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Alito Urged Wiretap Immunity
The 1984 wiretapping memo involved a lawsuit filed against Nixon administration attorney general John N. Mitchell, who in 1970 had ordered wiretaps of antiwar activists. The FBI suspected the activists of plotting to blow up Washington utility tunnels and kidnap Henry A. Kissinger, then President Richard M. Nixon's national security adviser. The case had been in the courts for years, and it fell to Alito to prepare a memo on whether the government should ask the Supreme Court to review an adverse lower court decision.
Part of the job of the solicitor general's office, where Alito was an assistant, is to defend the interests of the executive branch, and the argument that the president and his top aides were entitled to absolute immunity was not a new one.
The Carter administration had taken that position in wiretapping cases stemming from the Watergate scandal, but the issue had not been clearly resolved by the Supreme Court.
In the 1984 memo to his boss -- Solicitor General Rex Lee -- Alito wrote that "absolute immunity arguments are difficult to advance successfully" and so "there is a need to choose our cases in this area with particular care."
The Mitchell case had several problems, Alito said. Justice William H. Rehnquist would have to recuse himself because he served in the Nixon administration, "a handicap we can ill afford in this difficult area." Moreover, Alito said, "our chances of persuading the Court to accept an absolute immunity argument would probably be improved in a case involving a less controversial official and a less controversial era."
The government, he said, should stick to a less sweeping defense of Mitchell -- that the law was not clear at the time he authorized the wiretaps and that therefore he could not be sued because he did not act in willful disregard of the law.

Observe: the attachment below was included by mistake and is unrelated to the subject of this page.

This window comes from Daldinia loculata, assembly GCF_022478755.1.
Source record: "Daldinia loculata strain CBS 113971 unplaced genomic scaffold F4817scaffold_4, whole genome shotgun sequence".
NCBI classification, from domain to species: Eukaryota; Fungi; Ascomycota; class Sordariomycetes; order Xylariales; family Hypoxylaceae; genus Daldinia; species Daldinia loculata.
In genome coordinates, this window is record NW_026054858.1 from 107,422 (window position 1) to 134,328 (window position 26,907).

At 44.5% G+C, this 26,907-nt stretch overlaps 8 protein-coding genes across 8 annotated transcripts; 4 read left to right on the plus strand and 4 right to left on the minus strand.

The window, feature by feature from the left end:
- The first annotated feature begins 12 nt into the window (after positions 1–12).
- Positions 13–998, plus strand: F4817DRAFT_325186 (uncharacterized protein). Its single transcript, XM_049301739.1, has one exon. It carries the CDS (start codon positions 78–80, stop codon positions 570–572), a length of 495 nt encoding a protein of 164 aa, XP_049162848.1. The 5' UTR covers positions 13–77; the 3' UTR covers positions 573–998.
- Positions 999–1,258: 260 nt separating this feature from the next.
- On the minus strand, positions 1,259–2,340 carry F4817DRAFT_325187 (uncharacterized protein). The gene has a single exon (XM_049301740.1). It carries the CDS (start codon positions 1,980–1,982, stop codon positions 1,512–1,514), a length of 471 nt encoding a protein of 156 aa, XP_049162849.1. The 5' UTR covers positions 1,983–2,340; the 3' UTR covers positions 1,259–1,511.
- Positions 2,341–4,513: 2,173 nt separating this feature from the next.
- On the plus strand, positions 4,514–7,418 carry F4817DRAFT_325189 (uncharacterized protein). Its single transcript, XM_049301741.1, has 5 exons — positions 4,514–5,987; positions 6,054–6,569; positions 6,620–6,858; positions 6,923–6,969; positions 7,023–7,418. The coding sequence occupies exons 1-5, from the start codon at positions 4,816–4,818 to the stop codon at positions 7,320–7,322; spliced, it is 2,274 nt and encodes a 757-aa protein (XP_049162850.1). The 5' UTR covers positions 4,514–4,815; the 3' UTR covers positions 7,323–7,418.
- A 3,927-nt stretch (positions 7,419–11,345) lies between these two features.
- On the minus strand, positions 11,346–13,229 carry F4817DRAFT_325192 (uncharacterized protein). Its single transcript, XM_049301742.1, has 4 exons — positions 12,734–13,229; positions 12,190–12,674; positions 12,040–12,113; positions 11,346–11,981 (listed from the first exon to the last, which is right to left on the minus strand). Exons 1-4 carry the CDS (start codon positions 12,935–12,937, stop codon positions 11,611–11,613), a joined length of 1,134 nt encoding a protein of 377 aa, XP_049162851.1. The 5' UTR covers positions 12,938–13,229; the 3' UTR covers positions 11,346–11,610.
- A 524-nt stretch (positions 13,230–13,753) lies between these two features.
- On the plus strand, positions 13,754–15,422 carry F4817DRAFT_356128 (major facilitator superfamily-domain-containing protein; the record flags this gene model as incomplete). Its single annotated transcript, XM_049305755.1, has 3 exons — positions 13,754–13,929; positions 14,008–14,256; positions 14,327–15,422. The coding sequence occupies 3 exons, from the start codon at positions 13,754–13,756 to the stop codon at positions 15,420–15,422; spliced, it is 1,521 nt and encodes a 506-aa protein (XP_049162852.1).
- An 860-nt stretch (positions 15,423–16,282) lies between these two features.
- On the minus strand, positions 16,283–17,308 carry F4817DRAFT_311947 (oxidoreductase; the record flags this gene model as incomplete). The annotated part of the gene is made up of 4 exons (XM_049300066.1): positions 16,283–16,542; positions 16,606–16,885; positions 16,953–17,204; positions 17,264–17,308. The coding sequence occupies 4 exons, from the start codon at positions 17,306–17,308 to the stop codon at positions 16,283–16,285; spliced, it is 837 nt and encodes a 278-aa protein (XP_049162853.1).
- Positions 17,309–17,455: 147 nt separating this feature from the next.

As it turns out, Alito was right.
The Reagan administration pressed ahead with its argument of absolute immunity, with Alito co-writing the brief. The administration argued that in the abstract it is easy to assert that "public officials who have deliberately flouted clearly established rights should be liable." But, the brief said, that could lead "risk-adverse officials" contemplating "ruinous personal liability" to falter when action was needed to protect the country.
The Supreme Court quashed the lawsuit against Mitchell, but it rejected a blanket shield for illegal conduct.
"The label of 'national security' may cover a multitude of sins," then-Justice Byron R. White wrote for the majority in 1985. "The danger that high federal officials will disregard constitutional rights in their zeal to protect the national security is sufficiently real to counsel against affording such officials an absolute immunity.''
The following year, Alito was asked to help bolster executive power on a different front. In a 1986, after being promoted to the Office of Legal Counsel, he sketched out ways for the president to weigh in on the meaning of a law the way Congress does when it builds a legislative history through hearings, committee reports and debate before it passes a bill.
The administration was concerned that judges were not strictly sticking to the language of statutes, instead relying on what various lawmakers had said their intent was.
While the plan probably "will not be warmly welcomed" on Capitol Hill, Alito said "it may help to curb" abuses.
The documents also show that Alito has experience preparing others for Supreme Court confirmation hearings, helping to troubleshoot Rehnquist's nomination to be chief justice in the summer of 1986.
In a memo dated July 28, one day before the start of the Senate Judiciary Committee hearing on Rehnquist, Alito provided defenses to three potential lines of questioning if Rehnquist were asked about $27,000 he had received for a book about his experiences on the high court.
Alito need not have worried. Rehnquist was confirmed without the money becoming an issue.